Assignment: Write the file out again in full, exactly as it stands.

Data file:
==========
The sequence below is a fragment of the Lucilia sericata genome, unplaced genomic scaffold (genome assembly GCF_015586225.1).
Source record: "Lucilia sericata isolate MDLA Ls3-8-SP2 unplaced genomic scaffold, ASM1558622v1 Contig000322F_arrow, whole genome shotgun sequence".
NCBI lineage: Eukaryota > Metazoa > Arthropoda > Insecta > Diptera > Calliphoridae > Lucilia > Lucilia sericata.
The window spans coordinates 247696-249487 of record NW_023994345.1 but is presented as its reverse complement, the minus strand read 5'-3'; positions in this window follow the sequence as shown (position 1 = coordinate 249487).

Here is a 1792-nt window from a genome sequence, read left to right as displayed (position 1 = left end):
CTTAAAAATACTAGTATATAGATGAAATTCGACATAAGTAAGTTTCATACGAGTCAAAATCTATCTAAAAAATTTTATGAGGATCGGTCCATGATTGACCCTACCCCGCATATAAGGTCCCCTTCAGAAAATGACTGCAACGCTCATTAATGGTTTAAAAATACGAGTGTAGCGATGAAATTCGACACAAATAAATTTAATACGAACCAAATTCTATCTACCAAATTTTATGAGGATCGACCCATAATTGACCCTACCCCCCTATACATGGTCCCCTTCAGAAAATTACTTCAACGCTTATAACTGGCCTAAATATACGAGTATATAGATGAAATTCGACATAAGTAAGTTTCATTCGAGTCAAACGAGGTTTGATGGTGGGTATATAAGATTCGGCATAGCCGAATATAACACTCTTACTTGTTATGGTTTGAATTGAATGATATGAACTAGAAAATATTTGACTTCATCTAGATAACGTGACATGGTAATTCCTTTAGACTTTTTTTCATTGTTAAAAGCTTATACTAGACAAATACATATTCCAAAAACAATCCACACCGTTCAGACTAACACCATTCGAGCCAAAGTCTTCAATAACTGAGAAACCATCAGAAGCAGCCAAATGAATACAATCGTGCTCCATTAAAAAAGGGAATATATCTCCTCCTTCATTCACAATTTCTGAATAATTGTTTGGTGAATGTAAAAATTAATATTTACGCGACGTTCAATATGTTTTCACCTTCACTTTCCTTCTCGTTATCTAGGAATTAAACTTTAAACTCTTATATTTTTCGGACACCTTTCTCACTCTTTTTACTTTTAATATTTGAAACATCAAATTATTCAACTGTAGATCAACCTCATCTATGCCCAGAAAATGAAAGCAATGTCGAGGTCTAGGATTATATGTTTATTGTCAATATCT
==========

The sequence below is a fragment of the Lucilia sericata genome, unplaced genomic scaffold (genome assembly GCF_015586225.1).
Source record: "Lucilia sericata isolate MDLA Ls3-8-SP2 unplaced genomic scaffold, ASM1558622v1 Contig000322F_arrow, whole genome shotgun sequence".
NCBI lineage: Eukaryota > Metazoa > Arthropoda > Insecta > Diptera > Calliphoridae > Lucilia > Lucilia sericata.
The window spans coordinates 247696-249487 of record NW_023994345.1 but is presented as its reverse complement, the minus strand read 5'-3'; positions in this window follow the sequence as shown (position 1 = coordinate 249487).

Here is a 1792-nt window from a genome sequence, read left to right as displayed (position 1 = left end):
CTTAAAAATACTAGTATATAGATGAAATTCGACATAAGTAAGTTTCATACGAGTCAAAATCTATCTAAAAAATTTTATGAGGATCGGTCCATGATTGACCCTACCCCGCATATAAGGTCCCCTTCAGAAAATGACTGCAACGCTCATTAATGGTTTAAAAATACGAGTGTAGCGATGAAATTCGACACAAATAAATTTAATACGAACCAAATTCTATCTACCAAATTTTATGAGGATCGACCCATAATTGACCCTACCCCCCTATACATGGTCCCCTTCAGAAAATTACTTCAACGCTTATAACTGGCCTAAATATACGAGTATATAGATGAAATTCGACATAAGTAAGTTTCATTCGAGTCAAACGAGGTTTGATGGTGGGTATATAAGATTCGGCATAGCCGAATATAACACTCTTACTTGTTATGGTTTGAATTGAATGATATGAACTAGAAAATATTTGACTTCATCTAGATAACGTGACATGGTAATTCCTTTAGACTTTTTTTCATTGTTAAAAGCTTATACTAGACAAATACATATTCCAAAAACAATCCACACCGTTCAGACTAACACCATTCGAGCCAAAGTCTTCAATAACTGAGAAACCATCAGAAGCAGCCAAATGAATACAATCGTGCTCCATTAAAAAAGGGAATATATCTCCTCCTTCATTCACAATTTCTGAATAATTGTTTGGTGAATGTAAAAATTAATATTTACGCGACGTTCAATATGTTTTCACCTTCACTTTCCTTCTCGTTATCTAGGAATTAAACTTTAAACTCTTATATTTTTCGGACACCTTTCTCACTCTTTTTACTTTTAATATTTGAAACATCAAATTATTCAACTGTAGATCAACCTCATCTATGCCCAGAAAATGAAAGCAATGTCGAGGTCTAGGATTATATGTTTATTGTCAATATCT